Press Statement: Access to higher education for refugees and asylum seekers
The Higher Education Symposium for Refugees and Migrants successfully took place on 13 February 2023. The event was jointly organised by HCI Foundation, Islamic Relief South Africa, IOM, Scalabrini Centre of Cape Town, Study Trust and UNHCR.
The event began with a welcome talking to the importance of inclusion in national systems and higher education opportunities for the forcibly displaced to strengthen their resilience and be active participants and contributors to cohesive societies. This is in keeping with the goals of the UNHCR Refugee Education Strategy 2030. Thereafter there was an initial reflection on the extent of higher education funding and support available to refugees and migrants and a call for increased awareness of funding that is available.
The event’s keynote speaker was Dr. Emmanuel Taban, African Person of the Year, author, renowned pulmonologist in South Africa and a former refugee. Dr Taban said: “My purpose was always to find education… I always wanted to be a doctor since I was 7 years old.” It was this goal that kept driving Dr Taban to overcome all manner of barriers during his journey as a refugee to finally achieve remarkable professional and personal success in his life. In his speech, Dr Taban emphasized the important role of higher education in building resilience and supporting cohesive societies. Dr Taban reflected on his story and the impact he has been able to make particularly in the medical field during the COVID-19 pandemic where he practised lifesaving medical techniques to fight this new complex disease. Dr Taban underscored that skills and education are key priorities and added that to be successful, community and support structures are pivotal elements. He called on everyone to keep on working hard to open up opportunities for people on the move as these efforts will all contribute to a stronger country and continent.
After the reflection and keynote address there was a panel discussion. Panellists for the day included Mr Michael Bagraim, Ms Aurelie Kalenga, Ms Ellen Boriwondo and Mr Jamala Safari.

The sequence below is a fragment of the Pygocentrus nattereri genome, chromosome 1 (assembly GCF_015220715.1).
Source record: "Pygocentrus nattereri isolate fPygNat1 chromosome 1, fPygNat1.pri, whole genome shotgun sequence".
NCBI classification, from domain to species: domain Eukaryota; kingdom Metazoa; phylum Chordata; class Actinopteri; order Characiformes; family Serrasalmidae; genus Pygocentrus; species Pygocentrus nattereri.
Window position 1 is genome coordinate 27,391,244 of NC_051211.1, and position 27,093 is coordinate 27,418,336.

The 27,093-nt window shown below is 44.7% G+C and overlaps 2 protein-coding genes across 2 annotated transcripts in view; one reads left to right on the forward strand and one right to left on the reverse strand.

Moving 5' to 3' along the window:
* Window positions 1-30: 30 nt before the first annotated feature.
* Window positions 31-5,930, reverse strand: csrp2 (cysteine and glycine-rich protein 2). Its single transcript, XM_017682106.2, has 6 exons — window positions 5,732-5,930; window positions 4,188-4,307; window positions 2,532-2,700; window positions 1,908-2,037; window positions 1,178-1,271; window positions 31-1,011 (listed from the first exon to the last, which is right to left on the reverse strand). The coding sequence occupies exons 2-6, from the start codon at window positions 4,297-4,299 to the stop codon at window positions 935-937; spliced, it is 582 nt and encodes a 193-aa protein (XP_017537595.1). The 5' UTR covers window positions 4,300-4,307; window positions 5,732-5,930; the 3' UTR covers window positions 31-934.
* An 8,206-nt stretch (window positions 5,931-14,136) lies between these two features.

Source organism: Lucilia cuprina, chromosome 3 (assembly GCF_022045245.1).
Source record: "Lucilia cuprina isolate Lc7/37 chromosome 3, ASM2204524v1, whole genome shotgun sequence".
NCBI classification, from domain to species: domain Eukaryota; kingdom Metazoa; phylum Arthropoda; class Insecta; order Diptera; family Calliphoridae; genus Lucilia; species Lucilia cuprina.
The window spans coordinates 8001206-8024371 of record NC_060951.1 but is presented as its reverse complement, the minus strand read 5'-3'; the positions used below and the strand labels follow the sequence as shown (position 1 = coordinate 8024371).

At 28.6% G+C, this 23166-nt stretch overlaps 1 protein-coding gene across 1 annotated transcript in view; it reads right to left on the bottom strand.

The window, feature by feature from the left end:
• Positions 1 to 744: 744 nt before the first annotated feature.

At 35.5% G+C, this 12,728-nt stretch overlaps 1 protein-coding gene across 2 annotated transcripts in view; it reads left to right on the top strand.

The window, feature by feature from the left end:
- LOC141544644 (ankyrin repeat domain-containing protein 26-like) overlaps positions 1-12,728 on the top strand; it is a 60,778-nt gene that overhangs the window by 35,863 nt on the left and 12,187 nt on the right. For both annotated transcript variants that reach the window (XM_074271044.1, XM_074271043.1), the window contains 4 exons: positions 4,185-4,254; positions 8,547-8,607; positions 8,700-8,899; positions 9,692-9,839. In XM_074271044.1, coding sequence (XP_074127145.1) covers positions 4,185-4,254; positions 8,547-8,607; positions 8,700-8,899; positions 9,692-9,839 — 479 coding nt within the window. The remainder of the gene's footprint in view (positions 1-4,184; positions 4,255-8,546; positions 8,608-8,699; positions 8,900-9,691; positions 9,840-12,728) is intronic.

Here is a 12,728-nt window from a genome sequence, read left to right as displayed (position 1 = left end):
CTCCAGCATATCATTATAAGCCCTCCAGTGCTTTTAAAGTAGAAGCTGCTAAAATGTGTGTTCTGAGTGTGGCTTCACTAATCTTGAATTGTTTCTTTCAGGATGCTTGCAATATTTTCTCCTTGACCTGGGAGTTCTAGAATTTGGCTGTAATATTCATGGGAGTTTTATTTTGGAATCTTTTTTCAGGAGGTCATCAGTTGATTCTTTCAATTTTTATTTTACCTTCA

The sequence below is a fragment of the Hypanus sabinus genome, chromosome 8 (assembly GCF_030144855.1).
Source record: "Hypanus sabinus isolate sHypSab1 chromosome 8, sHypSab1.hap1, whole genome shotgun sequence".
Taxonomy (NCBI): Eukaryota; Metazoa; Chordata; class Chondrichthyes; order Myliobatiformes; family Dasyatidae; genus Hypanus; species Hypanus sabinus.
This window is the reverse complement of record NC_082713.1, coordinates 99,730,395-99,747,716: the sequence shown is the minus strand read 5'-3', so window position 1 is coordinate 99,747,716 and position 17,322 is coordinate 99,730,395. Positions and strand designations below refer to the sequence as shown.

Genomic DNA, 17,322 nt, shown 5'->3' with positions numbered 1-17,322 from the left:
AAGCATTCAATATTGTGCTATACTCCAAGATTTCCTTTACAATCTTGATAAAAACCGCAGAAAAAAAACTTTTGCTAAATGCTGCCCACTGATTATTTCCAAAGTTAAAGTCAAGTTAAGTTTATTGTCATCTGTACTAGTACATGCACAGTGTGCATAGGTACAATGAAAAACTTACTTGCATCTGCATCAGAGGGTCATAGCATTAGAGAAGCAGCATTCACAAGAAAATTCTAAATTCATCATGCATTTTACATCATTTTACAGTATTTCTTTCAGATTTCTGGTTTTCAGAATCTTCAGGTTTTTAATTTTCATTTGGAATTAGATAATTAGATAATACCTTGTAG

Mr Michael Bagraim is a descendent of refugee grandparents and a well-known labour lawyer, who has and continues to work with the Cape Chamber of Commerce. Mr Bagraim emphasised that the constitution and law are based on equality and that labour rights apply to and protect all in South Africa. He spoke to how the business sector invests in education and training as being good affordable and favourable business practices. He said many businesses recognised the hunger, thirst and drive of refugees. He argued that the greatest scope for funding of tertiary studies and for the economy lies in the small business sector who initially invests in people to survive and then, through hard work, to thrive.
Ms Aurelie Kalenga, a journalist with the SABC, host of the morning show on Channel Africa for SABC and founder the Grace Beyond Borders NGO, spoke to the importance of integration and looking to internships to put a foot in the door. She spoke to the challenges of accessing tertiary education and the workspace, and the number of doors closed to migrants and refugees that should be opened.
Ms Ellen Boriwondo is a Senior Advocacy Officer at the Scalabrini Centre of Cape Town, who reflected on her journey and the challenges experienced in pursuing her undergraduate studies and masters’ qualifications, hoping that the lessons learned from her experience will help equip others to access tertiary funding and support. She called on everyone to map and gather available resources and support building an extensive network for possible scholarships and other support for asylum-seekers, refugees and migrants.
Mr Jamala Safari is an author and poet, CEO of the HCI Foundation and former refugee from the DRC. He is also a former recipient of an HCI Foundation bursary. He reflected on his personal journey in South Africa and how challenging it was to juggle his studies and multiple part-time jobs. If it was not for the HCI Foundation’s bursary, he could not have achieved his potential. The HCI Foundation now regularly allocates 5% of its bursaries to refugee and asylum seeker students, whilst the rest goes to South Africans. Mr Safari encouraged philanthropic organisations and corporates to similarly consider ring fencing a percentage of their bursary funding towards refugees and migrants.
This event created a platform for diverse interested stakeholders to cooperate and collaborate on opportunities to better support scholarships, internships and other educational and vocational skills in support for persons on the move. The event organisers hope that the discussions held at the symposium will help raise awareness on the importance of inclusion in national opportunities and strengthen stakeholder collaboration and cooperation for refugees, asylum-seekers and migrants.